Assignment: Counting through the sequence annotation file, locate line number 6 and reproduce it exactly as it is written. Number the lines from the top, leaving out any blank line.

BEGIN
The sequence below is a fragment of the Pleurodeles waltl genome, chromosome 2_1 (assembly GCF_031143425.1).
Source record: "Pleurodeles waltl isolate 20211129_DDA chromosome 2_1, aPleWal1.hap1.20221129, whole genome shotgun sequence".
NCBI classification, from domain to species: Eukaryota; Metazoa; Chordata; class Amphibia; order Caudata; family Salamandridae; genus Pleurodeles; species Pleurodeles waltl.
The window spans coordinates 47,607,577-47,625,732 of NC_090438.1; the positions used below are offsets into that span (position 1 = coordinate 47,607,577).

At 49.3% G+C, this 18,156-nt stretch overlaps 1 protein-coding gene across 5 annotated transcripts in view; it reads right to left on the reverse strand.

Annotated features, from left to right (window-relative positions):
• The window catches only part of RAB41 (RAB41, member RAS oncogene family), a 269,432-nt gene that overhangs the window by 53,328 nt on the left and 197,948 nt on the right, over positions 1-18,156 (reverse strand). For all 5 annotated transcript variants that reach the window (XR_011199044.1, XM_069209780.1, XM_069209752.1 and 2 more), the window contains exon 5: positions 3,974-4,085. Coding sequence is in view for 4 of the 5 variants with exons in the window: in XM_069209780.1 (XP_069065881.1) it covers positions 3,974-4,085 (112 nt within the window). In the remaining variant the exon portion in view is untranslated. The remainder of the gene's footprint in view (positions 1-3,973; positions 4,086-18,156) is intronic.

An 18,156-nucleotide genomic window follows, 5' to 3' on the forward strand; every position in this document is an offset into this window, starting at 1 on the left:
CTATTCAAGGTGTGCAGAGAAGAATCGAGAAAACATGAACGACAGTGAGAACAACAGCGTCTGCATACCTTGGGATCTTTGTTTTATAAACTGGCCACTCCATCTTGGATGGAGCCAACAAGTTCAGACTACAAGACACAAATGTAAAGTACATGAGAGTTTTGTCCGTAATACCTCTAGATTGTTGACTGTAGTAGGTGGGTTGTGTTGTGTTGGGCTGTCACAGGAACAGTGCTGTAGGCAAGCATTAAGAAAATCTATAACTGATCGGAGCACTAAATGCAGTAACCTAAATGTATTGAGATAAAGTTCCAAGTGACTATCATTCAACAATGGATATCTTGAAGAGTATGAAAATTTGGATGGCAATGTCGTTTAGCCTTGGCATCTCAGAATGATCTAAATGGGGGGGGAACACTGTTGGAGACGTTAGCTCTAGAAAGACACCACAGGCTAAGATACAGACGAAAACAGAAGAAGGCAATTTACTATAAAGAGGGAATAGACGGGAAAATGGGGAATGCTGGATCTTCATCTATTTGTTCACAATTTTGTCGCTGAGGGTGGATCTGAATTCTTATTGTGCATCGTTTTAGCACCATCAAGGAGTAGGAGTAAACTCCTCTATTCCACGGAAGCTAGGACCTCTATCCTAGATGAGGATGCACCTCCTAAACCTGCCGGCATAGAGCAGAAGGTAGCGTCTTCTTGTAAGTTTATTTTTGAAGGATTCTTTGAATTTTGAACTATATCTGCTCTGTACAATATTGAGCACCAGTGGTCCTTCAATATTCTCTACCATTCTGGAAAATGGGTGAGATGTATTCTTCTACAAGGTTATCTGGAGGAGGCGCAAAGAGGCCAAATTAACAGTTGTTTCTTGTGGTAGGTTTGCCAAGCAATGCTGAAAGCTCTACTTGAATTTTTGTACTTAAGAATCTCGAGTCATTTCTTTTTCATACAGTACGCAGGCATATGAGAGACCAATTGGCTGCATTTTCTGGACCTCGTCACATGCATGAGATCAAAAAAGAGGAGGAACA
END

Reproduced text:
Annotated features, from left to right (window-relative positions):